The New Pursuit of Purpose
Guest blog post by Robert Jones (Head of New Thinking, Wolff Olins).
In the last five years or so, something has changed in the world of business. I work for a brand consultancy in London, and now almost every company we meet talks about its ‘purpose’. They used to discuss their ‘vision’ or ‘mission’, but now they want something more altruistic, less self-serving: a desire to make a difference to the world. Purpose has suddenly become a universal pursuit. To reassure sceptical customers, and more immediately to attract the best talent, companies know they need a ‘purpose statement’ – though, sadly, not all companies turn those words into deeds.
So what does this trend mean for arts organisations? Surely arts centres, theatre companies, museums and galleries have always had a sense of purpose. Their people have always been motivated by non-commercial ambitions, by a desire to make a mark, or to make a difference. But these values are usually not explicit. They’re in the organisational climate, but not written as a mantra. Now, many cultural organisations also want to define their purpose more overtly.
There are, of course, dangers in being explicit – dumbing down, oversimplifying, cutting out dissent, becoming blind to alternatives. As the cultural commentator Bryan Appleyard has said, simplicity can be the tool of the tyrant. But, on balance, the benefits are huge. A clear purpose can galvanise an organisation, as we’ve seen with clients like Tate, Historic Royal Palaces and most recently Art Fund. It helps attract and keep the best people. It helps clarify strategy, propel innovation and accelerate decision-making. And it helps attract funders (who want to know that, by investing in your purpose, they can help achieve theirs.)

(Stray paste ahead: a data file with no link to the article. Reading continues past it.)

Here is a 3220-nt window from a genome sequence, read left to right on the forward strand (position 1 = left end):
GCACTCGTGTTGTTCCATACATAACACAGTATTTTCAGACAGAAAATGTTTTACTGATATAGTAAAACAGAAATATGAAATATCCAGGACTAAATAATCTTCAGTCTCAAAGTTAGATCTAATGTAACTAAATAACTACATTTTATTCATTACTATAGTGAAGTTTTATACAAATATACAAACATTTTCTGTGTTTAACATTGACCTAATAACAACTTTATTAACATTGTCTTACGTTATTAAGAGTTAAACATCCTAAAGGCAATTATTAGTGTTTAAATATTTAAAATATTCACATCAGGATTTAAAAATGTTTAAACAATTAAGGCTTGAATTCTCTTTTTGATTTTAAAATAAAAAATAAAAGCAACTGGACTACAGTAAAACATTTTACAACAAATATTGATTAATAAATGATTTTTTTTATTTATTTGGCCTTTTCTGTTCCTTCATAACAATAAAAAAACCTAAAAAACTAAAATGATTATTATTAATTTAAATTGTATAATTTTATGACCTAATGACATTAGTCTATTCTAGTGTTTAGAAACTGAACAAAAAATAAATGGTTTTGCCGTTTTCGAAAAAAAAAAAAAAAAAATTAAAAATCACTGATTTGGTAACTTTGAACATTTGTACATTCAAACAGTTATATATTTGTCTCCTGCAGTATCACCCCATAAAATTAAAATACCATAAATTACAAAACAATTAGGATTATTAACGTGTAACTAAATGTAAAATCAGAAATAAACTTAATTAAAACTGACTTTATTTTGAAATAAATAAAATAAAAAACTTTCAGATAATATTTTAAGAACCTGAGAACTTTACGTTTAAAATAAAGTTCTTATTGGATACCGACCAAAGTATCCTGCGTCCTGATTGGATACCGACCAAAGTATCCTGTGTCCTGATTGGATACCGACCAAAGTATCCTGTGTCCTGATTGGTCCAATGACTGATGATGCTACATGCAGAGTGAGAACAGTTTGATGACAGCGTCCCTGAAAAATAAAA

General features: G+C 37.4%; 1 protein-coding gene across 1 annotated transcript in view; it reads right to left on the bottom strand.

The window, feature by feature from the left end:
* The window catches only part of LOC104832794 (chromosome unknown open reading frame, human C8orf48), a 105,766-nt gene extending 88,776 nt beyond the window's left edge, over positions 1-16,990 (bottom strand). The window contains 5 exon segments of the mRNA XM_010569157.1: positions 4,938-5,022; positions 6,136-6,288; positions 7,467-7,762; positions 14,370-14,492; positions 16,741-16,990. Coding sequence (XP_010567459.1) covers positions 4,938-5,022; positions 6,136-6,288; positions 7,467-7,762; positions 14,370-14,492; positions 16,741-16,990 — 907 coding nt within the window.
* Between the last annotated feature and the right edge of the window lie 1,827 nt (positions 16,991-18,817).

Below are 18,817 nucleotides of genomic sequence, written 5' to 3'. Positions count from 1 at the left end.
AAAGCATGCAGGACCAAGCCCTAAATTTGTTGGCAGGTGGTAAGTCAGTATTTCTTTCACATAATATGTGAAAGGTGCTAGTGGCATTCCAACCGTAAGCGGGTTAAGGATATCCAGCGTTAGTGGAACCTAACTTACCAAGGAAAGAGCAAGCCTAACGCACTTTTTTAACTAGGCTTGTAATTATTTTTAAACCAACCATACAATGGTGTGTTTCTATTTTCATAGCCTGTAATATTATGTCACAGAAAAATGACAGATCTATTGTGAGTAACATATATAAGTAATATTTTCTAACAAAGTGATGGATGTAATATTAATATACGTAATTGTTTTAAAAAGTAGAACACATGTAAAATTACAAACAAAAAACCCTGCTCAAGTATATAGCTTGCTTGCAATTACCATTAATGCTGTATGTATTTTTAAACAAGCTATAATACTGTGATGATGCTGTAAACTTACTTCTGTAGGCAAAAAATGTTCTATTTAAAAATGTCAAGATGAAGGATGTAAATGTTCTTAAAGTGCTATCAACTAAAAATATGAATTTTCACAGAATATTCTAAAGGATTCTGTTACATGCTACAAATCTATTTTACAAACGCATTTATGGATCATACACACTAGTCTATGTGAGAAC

And a great deal of the value comes from the process of finding that definition – getting people across the organisation to surface their individual values, to look outwards, and to enlarge their ambitions. We all spend a lot of time thinking about what we do and how we do it, and for me, the excitement of purpose is that it forces us all to ask a more profound question: why, as an organisation, we exist.
More about Robert…
Robert Jones is Head of New Thinking in Wolff Olins, London, where his focus is to help organisations work out what they want to stand for, how they’ll stand out and help them to never stand still.
Robert delivered on of our Network, Not Work events, which bring the NI cultural sector together for more than the usual small talk.